(Bloomberg View) -- How big can the largest tech companies get? How completely can they come to dominate the economy? The "big five" -- Apple, Alphabet, Microsoft, Facebook and Amazon -- now have a combined valuation of over $3.3 trillion, and make up more than 40 percent of the value of the Nasdaq 100 index. As the digital economy continues to grow faster than the old economy, it's hard to see what can stop these juggernauts. Unless reality intrudes.
After all, what exactly is their business? Who are their customers? What role do they play in the economy? Each answer points toward some limit on the size, scale and profitability of these giants.
These companies are big for a reason: Nearly every aspect of the digital economy touches them in some way or another. We know that Facebook and Google represent a digital advertising duopoly. We know that Amazon is gobbling up more and more of e-commerce. Amazon, Google and Microsoft are leaders in providing cloud services. Apple sells high-margin smartphones and other computing devices. Put it all together, and you're talking about hundreds of billions of dollars of annual revenue and tens of billions of dollars in profits.
What's forgotten as these companies seemingly gobble up the rest of the economy is they remain dependent upon customers who get value from their services. Companies advertise on Facebook and Google only if they've determined it's more profitable than not doing so. Cloud revenue requires the existence of profitable businesses that need business software and services. Third-party vendors choose to sell on Amazon because it's profitable for them to do so. In other words, for the most part, the big five tech companies exist at their current size and scale only because they serve a larger underlying economy of profitable companies.
But the disruptive nature of the tech companies raises questions about how much they can grow. Because, in a sense, at some point they'll only be able to grow by putting some of their customers out of business either directly or indirectly. Consider a couple examples. Blue Apron, a meal delivery company that went public this year, has been a prolific advertiser online. If Amazon came out with a competing service that put them out of business, Facebook and Google would lose out on some advertising revenue, and Microsoft and Google (and Amazon) might lose some cloud revenue. Another company, Fossil Group, has struggled mightily over the past several quarters as consumers have bought fewer watches, perhaps in part because of the Apple Watch. If the Apple Watch disrupts Fossil, Facebook and Google would lose ad sales from Fossil, and Amazon would lose Fossil watch sales as well.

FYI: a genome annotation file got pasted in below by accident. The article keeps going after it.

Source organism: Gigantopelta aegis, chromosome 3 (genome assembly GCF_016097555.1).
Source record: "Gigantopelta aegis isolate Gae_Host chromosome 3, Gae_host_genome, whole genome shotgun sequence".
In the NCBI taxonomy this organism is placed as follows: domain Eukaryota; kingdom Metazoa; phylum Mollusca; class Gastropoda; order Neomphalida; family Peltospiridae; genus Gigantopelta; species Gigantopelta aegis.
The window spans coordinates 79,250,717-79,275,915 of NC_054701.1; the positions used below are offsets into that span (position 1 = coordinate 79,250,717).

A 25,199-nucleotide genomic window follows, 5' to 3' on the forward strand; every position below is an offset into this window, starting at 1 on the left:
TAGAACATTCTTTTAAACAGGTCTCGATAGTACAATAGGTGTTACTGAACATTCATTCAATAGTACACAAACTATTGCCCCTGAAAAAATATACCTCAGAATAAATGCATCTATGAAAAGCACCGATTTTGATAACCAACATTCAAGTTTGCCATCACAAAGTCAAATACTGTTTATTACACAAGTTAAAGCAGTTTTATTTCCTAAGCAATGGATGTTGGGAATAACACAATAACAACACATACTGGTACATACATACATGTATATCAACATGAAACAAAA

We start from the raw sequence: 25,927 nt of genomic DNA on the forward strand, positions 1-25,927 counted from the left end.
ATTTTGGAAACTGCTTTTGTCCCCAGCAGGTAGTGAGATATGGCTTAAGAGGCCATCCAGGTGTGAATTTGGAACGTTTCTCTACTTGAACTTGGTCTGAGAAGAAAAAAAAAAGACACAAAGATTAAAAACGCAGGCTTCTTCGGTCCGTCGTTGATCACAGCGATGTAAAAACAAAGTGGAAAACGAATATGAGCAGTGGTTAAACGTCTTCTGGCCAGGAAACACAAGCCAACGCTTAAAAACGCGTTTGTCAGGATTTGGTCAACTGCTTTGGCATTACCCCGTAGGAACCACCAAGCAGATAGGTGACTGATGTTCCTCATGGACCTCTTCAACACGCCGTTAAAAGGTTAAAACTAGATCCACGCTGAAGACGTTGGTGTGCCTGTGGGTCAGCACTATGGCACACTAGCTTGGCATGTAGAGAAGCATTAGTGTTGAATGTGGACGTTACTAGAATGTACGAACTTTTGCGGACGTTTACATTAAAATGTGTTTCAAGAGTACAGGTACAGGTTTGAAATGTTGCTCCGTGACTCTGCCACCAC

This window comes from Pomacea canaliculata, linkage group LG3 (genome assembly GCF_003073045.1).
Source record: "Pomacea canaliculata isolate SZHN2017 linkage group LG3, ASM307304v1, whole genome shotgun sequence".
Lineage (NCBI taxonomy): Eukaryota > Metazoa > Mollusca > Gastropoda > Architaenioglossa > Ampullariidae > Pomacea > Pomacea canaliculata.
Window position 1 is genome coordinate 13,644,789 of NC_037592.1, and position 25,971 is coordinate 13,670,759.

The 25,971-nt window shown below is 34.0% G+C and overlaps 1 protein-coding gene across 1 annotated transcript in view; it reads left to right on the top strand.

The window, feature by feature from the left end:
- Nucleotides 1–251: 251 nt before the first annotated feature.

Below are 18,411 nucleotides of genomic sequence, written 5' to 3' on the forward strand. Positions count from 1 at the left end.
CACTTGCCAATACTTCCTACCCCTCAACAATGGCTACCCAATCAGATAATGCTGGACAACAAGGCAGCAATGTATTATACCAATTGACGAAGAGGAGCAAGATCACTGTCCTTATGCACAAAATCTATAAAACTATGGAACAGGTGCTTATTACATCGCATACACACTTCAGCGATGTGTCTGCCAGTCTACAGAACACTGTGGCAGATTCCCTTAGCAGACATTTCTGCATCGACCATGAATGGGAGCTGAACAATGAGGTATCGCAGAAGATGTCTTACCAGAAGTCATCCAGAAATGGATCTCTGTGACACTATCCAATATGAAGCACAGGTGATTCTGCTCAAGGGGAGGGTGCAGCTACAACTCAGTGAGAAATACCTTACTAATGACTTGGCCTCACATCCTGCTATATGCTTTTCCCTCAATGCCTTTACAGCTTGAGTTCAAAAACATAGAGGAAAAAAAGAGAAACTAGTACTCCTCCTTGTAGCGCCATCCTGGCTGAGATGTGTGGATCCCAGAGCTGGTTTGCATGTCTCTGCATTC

The retail vision put out by some tech optimists would be devastating to overall advertising revenue. Imagine it in the extreme: If Amazon put all physical retail stores out of business, and private-label goods replaced all branded goods, you'd kill the source of a large swath of advertising demand. In a sense, Amazon could partially disrupt Facebook and Google without ever competing directly with them.
These tech platforms and the companies they serve exist in an ecosystem, where there must be some sort of balance. Profitable companies can allocate only so much of their revenue to advertising, cloud services, information technology and the like. If their profits go away or are disrupted by tech companies, their ad and tech spending will go away. A few highly successful predators could decimate their ecosystem and wind up hungry.
Markets and the overall economy got in trouble by making a similar mistake about another sector -- finance -- a decade ago. Finance, like these tech companies, exists as a layer on top of an underlying economy. Markets became irrational about how profitable the financial sector could become relative to the underlying economy, and in response to these market pressures, finance came up with increasingly elaborate schemes to make money that weren't sustainable.
We may not be quite there with tech yet, but as stock valuations climb higher and higher, tech will be feeling the same pressures that Wall Street did a decade ago. Expect a similar collapse of the ecosystem.
This column does not necessarily reflect the opinion of the editorial board or Bloomberg LP and its owners.
Conor Sen is a Bloomberg View columnist. He is a portfolio manager for New River Investments in Atlanta and has been a contributor to the Atlantic and Business Insider.
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